Google Earth image below shows part the open terrain around Nevil in Northern Sri Lanka. As the world celebrates Christmas lots of humans from a volunteer army are fighting a crumbling terrorist death cult in the torrential rain soaked terrain shown below. The Defencewire blog has a post covering the details. For those looking for a bigger (military) picture, The Lone Ranger blog has posts on the strategic context of the fighting. Not that the human killing and dying in the mud down there will be doing much reading right now.

To most of the world its just another irrelevant little war in a third world hole. Perhaps there might be time to spare a futile thought for all the lives lost due to the stupidity of politicians long ago. The only people really worried about the end of the war are the politicians and the arms dealers. But lets not get all worked up and cynical and negative. Specially these days when most minds are firmly fixed on high spirits (20% proof and above) .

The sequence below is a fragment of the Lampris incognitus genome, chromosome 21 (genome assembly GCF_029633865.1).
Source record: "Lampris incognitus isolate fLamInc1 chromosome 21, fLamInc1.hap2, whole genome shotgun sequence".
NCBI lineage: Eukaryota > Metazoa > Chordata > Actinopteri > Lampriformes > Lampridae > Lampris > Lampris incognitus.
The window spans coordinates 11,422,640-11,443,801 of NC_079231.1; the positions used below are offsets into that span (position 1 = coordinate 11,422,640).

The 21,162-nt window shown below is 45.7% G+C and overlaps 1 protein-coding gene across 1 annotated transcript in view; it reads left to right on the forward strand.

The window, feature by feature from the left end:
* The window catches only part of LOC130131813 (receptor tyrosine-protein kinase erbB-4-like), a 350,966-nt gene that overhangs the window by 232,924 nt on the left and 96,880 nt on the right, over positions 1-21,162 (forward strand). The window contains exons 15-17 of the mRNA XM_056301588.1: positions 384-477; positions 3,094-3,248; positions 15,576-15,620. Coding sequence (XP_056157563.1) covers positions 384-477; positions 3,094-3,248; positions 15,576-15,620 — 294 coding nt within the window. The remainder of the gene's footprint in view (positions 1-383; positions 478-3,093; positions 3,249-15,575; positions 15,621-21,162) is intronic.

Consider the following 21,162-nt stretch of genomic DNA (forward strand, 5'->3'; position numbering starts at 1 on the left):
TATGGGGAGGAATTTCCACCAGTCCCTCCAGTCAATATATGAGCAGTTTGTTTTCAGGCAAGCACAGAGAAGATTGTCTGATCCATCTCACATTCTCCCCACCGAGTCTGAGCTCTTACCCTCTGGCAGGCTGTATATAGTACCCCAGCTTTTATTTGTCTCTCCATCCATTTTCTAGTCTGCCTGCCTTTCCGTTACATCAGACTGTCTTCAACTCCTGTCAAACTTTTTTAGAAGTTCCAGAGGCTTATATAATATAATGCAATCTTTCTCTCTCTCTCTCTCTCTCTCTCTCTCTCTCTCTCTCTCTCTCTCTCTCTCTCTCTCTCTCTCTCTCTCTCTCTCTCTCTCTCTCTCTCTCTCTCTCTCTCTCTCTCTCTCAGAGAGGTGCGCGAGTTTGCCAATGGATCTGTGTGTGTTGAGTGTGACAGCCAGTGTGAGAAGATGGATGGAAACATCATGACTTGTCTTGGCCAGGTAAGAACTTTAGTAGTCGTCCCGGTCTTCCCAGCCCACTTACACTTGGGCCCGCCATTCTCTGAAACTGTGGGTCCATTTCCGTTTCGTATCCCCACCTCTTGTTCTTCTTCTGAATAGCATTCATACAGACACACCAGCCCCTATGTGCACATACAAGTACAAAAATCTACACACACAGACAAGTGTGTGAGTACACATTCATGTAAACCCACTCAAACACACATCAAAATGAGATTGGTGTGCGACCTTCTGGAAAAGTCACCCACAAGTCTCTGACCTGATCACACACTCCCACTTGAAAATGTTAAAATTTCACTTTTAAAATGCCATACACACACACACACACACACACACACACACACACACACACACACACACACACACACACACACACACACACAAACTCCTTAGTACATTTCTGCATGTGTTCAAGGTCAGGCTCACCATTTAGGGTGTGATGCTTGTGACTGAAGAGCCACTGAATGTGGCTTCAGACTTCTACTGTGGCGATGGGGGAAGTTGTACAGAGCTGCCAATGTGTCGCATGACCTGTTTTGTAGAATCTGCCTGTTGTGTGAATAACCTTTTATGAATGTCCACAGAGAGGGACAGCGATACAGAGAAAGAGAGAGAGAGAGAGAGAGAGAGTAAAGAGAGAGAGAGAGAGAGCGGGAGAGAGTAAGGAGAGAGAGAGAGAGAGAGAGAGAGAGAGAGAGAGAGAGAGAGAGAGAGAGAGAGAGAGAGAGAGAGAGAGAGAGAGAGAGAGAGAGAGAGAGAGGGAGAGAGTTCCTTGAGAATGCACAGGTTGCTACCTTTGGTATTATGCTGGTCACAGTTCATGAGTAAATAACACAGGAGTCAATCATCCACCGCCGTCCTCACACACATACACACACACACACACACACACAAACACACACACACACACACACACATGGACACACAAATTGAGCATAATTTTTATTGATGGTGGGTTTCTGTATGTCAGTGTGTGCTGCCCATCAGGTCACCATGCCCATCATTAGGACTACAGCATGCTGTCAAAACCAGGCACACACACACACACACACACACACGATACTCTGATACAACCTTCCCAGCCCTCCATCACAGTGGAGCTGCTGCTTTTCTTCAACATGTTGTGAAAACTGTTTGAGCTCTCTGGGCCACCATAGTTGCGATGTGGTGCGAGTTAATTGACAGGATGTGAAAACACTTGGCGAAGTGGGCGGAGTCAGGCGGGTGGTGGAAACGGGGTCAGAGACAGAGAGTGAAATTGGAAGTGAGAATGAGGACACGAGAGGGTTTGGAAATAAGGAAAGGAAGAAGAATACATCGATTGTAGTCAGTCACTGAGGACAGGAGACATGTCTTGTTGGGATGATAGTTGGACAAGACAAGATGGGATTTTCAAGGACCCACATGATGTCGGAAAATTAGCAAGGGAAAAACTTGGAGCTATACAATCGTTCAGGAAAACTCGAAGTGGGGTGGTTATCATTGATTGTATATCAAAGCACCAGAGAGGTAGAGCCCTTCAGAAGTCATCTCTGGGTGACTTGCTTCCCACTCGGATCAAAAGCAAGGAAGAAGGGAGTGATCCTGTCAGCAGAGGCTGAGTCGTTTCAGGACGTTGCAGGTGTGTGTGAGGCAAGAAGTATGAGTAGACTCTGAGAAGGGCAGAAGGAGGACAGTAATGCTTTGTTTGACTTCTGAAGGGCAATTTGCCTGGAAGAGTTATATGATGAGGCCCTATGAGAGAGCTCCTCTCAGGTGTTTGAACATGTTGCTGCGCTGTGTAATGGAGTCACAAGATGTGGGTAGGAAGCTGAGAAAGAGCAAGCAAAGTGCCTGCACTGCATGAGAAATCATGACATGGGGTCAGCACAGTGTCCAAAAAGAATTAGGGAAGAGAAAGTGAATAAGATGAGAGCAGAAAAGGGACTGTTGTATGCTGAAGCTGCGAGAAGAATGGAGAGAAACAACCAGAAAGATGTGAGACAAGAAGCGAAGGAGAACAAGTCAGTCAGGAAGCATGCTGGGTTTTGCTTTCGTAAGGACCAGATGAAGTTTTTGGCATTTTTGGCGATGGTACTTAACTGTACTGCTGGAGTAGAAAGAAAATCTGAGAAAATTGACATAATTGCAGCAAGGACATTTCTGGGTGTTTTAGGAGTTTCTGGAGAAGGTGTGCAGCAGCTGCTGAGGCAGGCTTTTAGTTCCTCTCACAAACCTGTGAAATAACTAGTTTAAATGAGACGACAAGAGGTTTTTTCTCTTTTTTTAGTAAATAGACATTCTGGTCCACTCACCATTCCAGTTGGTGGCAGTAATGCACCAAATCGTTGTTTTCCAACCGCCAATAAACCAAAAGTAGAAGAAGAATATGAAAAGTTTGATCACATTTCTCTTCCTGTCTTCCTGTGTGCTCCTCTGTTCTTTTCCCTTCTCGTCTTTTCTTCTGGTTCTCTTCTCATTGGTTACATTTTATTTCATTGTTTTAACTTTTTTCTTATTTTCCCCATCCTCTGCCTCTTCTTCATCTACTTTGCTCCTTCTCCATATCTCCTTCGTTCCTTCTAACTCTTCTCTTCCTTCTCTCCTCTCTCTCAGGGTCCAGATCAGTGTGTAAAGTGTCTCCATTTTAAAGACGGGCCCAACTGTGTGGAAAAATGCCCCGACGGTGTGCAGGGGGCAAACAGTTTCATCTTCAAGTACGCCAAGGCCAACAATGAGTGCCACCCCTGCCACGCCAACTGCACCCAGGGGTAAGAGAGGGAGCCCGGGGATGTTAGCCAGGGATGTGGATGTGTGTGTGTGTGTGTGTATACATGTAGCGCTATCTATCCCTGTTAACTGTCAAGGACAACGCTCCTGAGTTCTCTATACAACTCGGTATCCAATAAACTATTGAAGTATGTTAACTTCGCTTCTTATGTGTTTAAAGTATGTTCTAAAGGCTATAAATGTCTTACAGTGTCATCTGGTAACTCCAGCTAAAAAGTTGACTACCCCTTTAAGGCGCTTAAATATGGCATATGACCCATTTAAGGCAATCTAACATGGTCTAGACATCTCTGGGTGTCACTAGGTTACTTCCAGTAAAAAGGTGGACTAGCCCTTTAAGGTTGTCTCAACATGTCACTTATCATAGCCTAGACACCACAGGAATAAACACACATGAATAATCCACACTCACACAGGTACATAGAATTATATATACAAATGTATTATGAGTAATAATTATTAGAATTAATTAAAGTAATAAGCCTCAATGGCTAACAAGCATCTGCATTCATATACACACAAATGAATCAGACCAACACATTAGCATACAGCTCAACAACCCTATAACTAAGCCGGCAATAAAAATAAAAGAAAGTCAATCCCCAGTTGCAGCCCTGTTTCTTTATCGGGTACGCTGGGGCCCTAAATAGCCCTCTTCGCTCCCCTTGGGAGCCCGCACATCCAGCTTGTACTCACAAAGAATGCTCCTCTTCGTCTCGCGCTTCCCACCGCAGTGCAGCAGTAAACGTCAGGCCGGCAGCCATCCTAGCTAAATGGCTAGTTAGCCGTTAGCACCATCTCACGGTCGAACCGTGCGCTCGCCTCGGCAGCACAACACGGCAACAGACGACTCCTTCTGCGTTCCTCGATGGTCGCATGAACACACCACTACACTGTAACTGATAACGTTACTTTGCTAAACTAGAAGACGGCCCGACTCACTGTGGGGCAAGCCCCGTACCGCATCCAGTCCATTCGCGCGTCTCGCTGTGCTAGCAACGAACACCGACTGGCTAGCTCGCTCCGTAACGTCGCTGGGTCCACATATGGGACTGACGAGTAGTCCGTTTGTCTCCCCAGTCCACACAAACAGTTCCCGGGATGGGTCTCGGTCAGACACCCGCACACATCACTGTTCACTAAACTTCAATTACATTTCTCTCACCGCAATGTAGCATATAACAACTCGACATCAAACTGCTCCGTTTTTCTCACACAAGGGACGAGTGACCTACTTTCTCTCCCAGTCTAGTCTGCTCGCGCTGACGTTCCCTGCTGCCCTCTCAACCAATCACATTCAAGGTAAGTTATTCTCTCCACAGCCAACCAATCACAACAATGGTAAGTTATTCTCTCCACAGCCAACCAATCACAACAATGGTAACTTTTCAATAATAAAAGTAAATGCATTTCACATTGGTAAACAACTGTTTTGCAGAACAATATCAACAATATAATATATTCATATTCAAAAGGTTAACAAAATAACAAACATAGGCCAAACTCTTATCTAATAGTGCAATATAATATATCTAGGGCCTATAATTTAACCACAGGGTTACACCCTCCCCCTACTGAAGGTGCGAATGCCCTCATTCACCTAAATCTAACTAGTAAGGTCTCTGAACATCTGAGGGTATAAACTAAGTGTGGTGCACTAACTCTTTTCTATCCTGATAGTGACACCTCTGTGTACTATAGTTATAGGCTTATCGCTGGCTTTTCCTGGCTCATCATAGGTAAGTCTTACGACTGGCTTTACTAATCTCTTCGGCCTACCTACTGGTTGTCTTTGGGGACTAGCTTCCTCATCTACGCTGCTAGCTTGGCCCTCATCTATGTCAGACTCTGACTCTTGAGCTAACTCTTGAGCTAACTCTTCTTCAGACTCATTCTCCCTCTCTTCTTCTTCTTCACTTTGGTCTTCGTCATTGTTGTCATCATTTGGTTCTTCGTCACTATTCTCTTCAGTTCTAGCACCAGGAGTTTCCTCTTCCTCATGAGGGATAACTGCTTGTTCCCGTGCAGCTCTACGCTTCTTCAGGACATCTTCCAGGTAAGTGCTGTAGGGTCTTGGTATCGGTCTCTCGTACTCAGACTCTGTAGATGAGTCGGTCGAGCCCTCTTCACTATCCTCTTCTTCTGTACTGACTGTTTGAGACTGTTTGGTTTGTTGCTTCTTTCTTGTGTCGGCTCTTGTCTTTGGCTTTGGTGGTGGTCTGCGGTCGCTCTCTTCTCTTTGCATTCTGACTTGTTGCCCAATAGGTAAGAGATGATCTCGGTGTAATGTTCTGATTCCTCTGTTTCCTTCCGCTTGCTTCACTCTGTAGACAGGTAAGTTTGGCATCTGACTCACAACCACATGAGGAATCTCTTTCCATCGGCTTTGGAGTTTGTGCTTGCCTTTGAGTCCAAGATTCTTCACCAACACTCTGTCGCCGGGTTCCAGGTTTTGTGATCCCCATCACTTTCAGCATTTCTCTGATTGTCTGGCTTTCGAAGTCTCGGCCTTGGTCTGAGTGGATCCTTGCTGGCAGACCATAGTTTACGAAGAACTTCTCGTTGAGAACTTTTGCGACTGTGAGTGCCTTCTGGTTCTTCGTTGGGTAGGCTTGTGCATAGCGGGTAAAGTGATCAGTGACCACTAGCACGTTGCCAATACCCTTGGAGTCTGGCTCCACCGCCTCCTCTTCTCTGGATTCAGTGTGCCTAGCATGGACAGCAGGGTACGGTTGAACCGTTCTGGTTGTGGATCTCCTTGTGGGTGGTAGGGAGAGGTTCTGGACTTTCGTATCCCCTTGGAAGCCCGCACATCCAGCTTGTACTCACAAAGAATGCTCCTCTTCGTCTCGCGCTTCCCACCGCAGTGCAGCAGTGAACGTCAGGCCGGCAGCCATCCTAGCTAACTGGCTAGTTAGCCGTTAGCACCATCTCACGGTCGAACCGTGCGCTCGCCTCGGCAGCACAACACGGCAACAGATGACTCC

Open terrain around Nevil in Northern Sri Lanka -Google Earth image

Soldiers’ stories


“Their bodies were stacked and burnt like fire wood”. It was about first JVP Insurrection in 1971. The old solider had said it in quiet matter-a-fact Sinhala, looking at something invisible and far away. The words and the moment are among the fragments I can remember. The details of the story, like most childhood memories, have been swallowed by the encroaching fog of time. Whenever I see a young solider on sentry duty on a Colombo Street, the veteran’s story occasionally wafts through my mind. His expression of resigned acceptance and hopeless disgust springs into clear focus. It is a universally recognisable face if you watch lots of documentaries. I’m just no good at painting it with words.